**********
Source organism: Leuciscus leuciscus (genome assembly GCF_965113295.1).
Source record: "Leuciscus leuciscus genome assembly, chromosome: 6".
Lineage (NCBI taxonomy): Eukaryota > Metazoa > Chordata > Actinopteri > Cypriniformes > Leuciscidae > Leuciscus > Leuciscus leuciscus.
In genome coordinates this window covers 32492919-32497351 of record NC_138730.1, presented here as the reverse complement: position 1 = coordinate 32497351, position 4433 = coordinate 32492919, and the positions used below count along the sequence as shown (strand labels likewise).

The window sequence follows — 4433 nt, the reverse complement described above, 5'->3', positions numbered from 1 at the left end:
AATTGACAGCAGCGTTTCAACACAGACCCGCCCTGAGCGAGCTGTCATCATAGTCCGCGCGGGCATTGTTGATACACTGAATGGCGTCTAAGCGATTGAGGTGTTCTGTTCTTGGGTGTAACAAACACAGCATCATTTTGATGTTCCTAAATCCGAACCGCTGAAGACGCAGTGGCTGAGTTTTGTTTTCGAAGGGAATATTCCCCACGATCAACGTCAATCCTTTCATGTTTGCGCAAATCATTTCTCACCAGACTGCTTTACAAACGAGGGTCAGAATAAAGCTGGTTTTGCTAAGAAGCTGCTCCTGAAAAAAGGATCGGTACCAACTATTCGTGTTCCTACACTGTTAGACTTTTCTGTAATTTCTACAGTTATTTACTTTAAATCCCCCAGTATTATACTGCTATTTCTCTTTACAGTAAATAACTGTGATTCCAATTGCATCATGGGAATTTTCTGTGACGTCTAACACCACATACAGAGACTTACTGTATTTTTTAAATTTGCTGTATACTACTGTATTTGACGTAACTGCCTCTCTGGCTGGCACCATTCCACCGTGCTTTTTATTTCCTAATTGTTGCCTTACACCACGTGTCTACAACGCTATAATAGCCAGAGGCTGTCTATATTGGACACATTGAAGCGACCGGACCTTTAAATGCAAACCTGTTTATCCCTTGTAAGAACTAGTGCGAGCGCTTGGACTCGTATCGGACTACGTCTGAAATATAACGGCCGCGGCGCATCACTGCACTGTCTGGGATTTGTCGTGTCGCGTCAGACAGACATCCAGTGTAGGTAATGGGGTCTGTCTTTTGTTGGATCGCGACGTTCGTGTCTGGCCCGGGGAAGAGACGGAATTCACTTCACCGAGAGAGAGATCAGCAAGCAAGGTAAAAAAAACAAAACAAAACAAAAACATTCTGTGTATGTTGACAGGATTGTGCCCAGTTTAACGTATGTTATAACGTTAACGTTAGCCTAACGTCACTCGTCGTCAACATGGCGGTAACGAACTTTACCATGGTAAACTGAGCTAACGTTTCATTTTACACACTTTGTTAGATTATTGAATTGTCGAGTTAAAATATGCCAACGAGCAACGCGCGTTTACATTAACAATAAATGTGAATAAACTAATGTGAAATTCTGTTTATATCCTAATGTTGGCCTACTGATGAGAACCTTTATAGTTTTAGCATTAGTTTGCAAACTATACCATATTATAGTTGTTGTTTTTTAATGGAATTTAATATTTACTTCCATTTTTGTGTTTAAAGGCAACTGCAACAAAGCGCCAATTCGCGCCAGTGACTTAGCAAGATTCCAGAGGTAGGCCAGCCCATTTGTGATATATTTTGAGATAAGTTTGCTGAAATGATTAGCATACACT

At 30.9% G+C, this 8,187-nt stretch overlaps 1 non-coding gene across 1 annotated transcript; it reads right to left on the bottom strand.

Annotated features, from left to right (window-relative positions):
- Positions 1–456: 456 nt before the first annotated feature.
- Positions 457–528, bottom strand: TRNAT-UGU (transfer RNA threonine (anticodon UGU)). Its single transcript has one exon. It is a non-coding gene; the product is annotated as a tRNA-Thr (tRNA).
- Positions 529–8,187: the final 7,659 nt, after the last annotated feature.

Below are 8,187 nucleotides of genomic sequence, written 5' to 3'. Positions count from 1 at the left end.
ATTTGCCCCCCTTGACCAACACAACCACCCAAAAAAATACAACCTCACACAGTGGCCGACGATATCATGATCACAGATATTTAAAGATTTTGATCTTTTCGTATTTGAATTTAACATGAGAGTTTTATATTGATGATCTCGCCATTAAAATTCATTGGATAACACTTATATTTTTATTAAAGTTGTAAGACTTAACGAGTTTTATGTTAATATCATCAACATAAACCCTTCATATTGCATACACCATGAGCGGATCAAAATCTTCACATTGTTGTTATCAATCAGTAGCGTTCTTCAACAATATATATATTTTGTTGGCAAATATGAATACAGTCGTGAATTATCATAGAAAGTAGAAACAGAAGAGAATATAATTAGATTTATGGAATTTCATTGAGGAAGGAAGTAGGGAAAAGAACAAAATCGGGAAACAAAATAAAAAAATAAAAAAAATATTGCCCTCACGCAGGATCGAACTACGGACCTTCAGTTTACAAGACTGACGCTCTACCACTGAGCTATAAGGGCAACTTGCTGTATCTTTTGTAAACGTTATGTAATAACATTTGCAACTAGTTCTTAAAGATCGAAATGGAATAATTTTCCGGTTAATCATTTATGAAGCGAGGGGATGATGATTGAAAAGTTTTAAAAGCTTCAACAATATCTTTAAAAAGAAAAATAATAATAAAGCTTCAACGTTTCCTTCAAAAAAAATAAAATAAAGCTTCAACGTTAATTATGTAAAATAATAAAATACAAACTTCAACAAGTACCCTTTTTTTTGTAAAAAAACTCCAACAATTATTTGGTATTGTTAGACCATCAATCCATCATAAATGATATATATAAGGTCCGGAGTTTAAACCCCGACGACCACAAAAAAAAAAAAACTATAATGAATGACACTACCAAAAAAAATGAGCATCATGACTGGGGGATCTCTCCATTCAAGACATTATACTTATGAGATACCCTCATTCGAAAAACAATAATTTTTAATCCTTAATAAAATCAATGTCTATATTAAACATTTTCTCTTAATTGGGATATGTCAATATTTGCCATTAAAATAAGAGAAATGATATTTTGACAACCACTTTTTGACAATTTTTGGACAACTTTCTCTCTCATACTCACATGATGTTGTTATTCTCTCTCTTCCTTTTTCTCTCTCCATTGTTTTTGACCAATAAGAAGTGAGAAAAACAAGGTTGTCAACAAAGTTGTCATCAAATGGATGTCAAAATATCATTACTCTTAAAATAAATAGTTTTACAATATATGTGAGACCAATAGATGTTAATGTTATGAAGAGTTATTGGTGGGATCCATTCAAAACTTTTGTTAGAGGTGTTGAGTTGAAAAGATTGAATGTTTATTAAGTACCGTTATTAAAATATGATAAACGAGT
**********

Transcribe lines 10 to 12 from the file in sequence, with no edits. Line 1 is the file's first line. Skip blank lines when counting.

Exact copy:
- Positions 457–528, bottom strand: TRNAT-UGU (transfer RNA threonine (anticodon UGU)). Its single transcript has one exon. It is a non-coding gene; the product is annotated as a tRNA-Thr (tRNA).
- Positions 529–8,187: the final 7,659 nt, after the last annotated feature.

Below are 8,187 nucleotides of genomic sequence, written 5' to 3'. Positions count from 1 at the left end.